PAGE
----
Sunday, June 7, 2009

Survivors To The Left

Susan G. Komen, from Illinois, died of breast cancer in 1980 at the age of 36. Her sister, Nancy, promised Susan that she would find a way to speed up breast cancer research and, founded in 1982, the Susan G. Komen Breast Cancer Foundation. The rest is history, with the foundation raising over $35 million a year.














Last year (this year too), the company where I work (Boeing) pledged $100 for every employee running the race and I became motivated to raise funds for the cause. As I became more aware and touched by the works of the foundation, I joined, I pledged and
I raced, feeling humble while running among hundreds of survivors. Six months later, for my total surprise, I was diagnosed.

This year, it was my story and I ran the race from the other side of the fence.

Dressed in pink, (a lot to say for a black-and-white lady), I joined my adorable son Diego, his fiancee Shelly, and my good friend Emily. I saw my good friend Melinda also in the start line. At 7:45 am we were set to go, and there we went. There were so many people, that I lost sight of my son. Melinda took off very fast, and Emily and I ran together the whole race. Thanks to her I could keep a decent pace. The Alaskan viaduct going uphill didn't look so bad, but when you run it under 8 min/mile, is going to look really bad later, even in the flat portions... The support was great all along the course with cheerleaders singing "Early detection is the best prevention" and "I am the Cure"...

After mile 2 I was panting but, thanks to Emily I still kept a good pace. If I would have been alone, I would have dropped my speed considerably.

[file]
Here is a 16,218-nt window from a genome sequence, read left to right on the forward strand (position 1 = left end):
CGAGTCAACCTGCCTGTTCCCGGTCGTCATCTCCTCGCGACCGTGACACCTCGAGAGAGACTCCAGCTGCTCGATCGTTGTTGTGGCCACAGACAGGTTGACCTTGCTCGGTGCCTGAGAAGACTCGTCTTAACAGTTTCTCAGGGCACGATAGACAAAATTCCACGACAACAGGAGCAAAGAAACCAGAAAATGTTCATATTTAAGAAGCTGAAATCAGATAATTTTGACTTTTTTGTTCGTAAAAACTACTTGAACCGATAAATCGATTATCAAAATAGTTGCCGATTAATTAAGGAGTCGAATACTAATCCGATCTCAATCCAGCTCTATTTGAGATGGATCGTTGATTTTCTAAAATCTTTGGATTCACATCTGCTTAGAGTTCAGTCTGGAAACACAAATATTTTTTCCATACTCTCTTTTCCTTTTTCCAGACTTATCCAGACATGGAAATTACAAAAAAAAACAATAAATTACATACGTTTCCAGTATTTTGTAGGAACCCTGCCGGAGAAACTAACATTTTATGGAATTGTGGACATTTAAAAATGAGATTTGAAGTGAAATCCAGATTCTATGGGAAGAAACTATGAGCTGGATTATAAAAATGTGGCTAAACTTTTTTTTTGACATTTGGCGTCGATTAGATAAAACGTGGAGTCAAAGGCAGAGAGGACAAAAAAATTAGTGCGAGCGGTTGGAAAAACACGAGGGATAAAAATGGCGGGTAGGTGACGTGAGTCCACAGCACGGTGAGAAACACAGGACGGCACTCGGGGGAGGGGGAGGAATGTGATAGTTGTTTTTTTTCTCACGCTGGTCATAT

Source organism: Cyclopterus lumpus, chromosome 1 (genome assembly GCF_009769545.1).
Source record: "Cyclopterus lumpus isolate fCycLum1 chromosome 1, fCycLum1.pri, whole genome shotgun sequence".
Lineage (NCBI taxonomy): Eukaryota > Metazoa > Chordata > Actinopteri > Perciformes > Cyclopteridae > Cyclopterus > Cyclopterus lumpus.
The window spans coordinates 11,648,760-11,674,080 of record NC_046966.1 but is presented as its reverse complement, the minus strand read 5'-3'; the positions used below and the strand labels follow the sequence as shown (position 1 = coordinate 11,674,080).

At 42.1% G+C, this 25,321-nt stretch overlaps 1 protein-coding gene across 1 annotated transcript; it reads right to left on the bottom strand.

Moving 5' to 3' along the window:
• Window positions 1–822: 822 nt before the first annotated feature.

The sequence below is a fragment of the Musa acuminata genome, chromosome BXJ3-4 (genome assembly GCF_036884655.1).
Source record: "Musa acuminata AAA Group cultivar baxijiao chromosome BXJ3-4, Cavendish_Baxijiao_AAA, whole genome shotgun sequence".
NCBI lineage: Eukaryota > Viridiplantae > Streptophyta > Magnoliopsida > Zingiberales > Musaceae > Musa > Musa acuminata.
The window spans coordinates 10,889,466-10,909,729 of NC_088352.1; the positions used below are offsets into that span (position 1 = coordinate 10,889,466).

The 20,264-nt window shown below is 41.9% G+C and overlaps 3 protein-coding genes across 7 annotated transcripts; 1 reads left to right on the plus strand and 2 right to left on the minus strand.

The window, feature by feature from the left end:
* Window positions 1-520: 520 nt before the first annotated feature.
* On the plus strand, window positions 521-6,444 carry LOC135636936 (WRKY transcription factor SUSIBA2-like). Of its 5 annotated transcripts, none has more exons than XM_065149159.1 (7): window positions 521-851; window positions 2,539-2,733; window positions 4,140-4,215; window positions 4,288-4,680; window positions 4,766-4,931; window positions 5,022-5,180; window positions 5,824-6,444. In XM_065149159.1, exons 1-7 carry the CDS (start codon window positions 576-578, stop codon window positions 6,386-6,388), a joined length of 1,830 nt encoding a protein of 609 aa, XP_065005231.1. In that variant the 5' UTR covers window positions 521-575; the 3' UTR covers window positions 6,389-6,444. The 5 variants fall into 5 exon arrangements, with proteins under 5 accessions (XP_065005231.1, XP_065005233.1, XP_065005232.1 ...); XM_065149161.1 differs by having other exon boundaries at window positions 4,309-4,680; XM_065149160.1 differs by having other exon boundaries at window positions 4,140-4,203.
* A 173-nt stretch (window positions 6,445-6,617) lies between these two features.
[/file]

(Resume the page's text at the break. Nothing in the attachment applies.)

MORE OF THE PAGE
Getting close to the finish line was quite a moment. The support to the runners and to the survivors was simply amazing. Just a third of a mile from the end I told Emily "let's sprint", but I think she didn't hear me. I can't describe what I was feeling. I was lost in my thoughts with flashes from last year's race. Today I would cross a different finish line. A sign indicates: "Survivors To The Left". When I heard, "another survivor crossing the line", I cried, and then I saw my son, right there waiting for me, and in an indescribable moment that I will never forget, we hugged each other, like saying, we have come a long way, in such a short time... And a press guy captured the moment. What a gift.












http://www.seattlepi.com/photos/popupV2.asp?SubID=4880&page=4&GTitle=seattlepi.com%20photo%20gallery&pubdate=6/7/2009


Six months ago, Diego was with me at the doctors' office, hearing those terrible words: You have a malignant tumor. Six months later, everything was happiness, and joy: His mom is a survivor.


7 comments:

Petraruns said...

What an amazing and inspiring post. YOu're incredible - and inspiring to us all. I can't believe all you have been through in such a short time but girl have you done yourself proud. Go GIRL!

Backofpack said...

Beautiful Lizzie Lee, simply beautiful.

ShirleyPerly said...

Wonderful post, Lizzie. Truly, you are so inspiring and beautiful. It does seem like such a short time in which to have to deal with so much.

And I have to also say that Save Second Base shirt is a RIOT!!

Susan said...

LL this is awesome! Fantastic! I am in awe of you and your outlook. Wow. And the photos are amazing! Good job. And what a wonderful son you have!

craig said...

What a great moment. Though the paty you've traveled is not one any would choose you know from a completely different perspective how precious life is. You have insights that the rest of us don't have that can be used in a powerful way to impact the lives of others. Don't ever be hesitant to tell your story.

As for "the voice", you've traveled much farther than me so I'm confident you will know it when you hear it.

Girl on Top said...

I love that picture that was captured of you and your son!

Jamie said...

You're my hero! I shared your story at our weekly staff meeting here at Komen Puget Sound and the rest of the team was just as inspired as I was. Your strength is remarkable - who fits radiation in between a full days work and an evening run?! I thank you for sharing your Race Day perspective, both as a runner and as a new survivor. It reminds us why we do what we do! See you next June!

Jamie Newbold
Race for the Cure Manager
Komen Puget Sound